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Amid Calls For Resignation, Rosenberg Steps Down And Expresses 'Regret' And 'Sorrow'03:23
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Senate President Stanley Rosenberg was flanked by an aide and court officers, and surrounded by media, during a press conference Friday about his husband's alleged sexual assaults and interference in Senate affairs. (Sam Doran/SHNS)MoreCloseclosemore
Senate President Stanley Rosenberg was flanked by an aide and court officers, and surrounded by media, during a press conference Friday about his husband's alleged sexual assaults and interference in Senate affairs. (Sam Doran/SHNS)

The political career of a once-powerful figure at the Massachusetts State House comes to a close Friday.

One day after the Senate Ethics Committee concluded former Senate President Stan Rosenberg should have done more to protect people from his now-estranged husband, Rosenberg is leaving the Senate.

As senators huddled in what was, until last December, Rosenberg's opulent third floor office, Rosenberg's longtime aide quietly slipped into the Senate clerk's office, and delivered her boss's resignation letter.

The move saved his colleagues from having to take a vote to sanction him for failure of judgment, one that allowed his husband to have unfettered access and possibly influence over Senate business.

Current Senate President Harriette Chandler, with her fellow senators standing behind her, said they accept Rosenberg's resignation, and agree with his decision that it is no longer appropriate for him to serve in the Senate.

"As members of this body, we want to say to victims, staff and all whose lives were affected, we are sorry for what you have been through, you deserved better. We must do better," she said.

Chandler thanked the victims and witnesses who came forward, saying they pushed the Senate to become a better institution.

The investigation found evidence that Rosenberg's husband, Bryon Hefner, sexually assaulted and harassed staff and others who had business before the Senate, and that Rosenberg failed to protect the Senate from Hefner whom he knew was "disruptive, volatile and abusive."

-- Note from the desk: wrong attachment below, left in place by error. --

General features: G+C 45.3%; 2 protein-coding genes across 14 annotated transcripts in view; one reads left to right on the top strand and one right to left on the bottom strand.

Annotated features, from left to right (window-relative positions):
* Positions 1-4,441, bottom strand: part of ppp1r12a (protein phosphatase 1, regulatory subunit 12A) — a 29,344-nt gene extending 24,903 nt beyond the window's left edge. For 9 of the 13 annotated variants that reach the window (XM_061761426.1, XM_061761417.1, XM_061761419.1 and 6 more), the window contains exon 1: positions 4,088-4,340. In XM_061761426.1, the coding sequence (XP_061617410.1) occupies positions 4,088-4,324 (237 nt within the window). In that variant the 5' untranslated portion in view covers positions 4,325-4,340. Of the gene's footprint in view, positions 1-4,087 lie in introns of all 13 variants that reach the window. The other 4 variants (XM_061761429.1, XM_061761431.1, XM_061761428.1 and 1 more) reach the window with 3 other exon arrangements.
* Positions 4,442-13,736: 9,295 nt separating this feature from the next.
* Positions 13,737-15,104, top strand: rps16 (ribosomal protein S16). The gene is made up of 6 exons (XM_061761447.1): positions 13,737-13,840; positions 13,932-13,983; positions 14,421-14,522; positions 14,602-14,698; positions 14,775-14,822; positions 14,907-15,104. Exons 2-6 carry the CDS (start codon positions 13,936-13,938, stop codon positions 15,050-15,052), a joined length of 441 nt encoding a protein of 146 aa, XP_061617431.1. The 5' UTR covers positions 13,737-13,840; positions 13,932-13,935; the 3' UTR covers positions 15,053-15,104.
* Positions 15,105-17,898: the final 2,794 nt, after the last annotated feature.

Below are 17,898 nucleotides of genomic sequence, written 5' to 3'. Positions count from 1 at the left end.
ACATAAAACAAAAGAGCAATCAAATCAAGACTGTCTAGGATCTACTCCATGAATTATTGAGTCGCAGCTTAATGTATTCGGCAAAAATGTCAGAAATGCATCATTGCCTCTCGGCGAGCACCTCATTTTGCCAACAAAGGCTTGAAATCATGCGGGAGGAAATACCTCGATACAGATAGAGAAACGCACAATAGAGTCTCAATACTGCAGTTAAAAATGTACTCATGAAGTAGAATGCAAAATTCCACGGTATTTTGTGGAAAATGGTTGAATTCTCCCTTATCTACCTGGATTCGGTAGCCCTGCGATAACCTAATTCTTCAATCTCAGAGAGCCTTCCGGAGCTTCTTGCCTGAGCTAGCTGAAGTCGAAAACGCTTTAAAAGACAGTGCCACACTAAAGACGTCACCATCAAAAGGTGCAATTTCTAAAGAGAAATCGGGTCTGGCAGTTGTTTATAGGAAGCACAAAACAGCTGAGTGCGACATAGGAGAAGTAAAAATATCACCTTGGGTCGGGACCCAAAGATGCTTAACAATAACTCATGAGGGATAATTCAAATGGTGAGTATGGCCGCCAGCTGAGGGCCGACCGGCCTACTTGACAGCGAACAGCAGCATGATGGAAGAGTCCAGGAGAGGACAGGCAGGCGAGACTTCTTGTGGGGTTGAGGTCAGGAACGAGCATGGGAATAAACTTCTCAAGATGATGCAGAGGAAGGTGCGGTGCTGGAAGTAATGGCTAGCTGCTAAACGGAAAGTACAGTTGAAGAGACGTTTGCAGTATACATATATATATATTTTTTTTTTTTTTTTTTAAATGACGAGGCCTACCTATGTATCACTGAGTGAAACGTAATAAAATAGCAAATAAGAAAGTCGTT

With Rosenberg leaving, senators are now looking to move beyond the scandal that has enveloped the chamber. Worcester Sen. Michael Moore says to move forward, senators have to keep in mind what has happened.

"That's the only way this body is going to be able to move forward," he said, "and by moving forward, we have to take into account the staff and any victims that are still here. That's the only way the Senate can regain its stature."

In addition to his soon-to-be-former colleagues, Rosenberg's resignation is welcomed by Gov. Charlie Baker, who wants the Legislature to get back to work.

"I'm glad he chose to step down. I think that was the right thing to do. As I've said many times, there's a lot of stuff on the legislative agenda that needs to get done by the end of July," said Baker. "I really hope the focus from this point forward can be on getting stuff done for the people who put us here in the first place... which is the voters."

The governor acknowledged his professional relationship with Rosenberg goes back many years, when Rosenberg was the Senate Ways and Means chairman, and Baker was the secretary of Administration and Finance. The governor said they didn't always agree, but always appreciated the opportunity to work with him.

In Rosenberg's western Massachusetts district, many of his constituents, including Lena Fletcher of Northampton, are sorry to see what happened.

"You know, my understanding of the things that he's done in his career...it does feel like a shame, honestly," she said.

Since Rosenberg's resignation comes so late in the two-year session, it's unlikely there will be a special election to fill the vacancy. There's likely to be a scramble to launch a sticker campaign to succeed Rosenberg next year.

This segment aired on May 4, 2018.

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Steve Brown Twitter Reporter/Anchor
Steve Brown is a veteran broadcast journalist who serves as WBUR's State House reporter.

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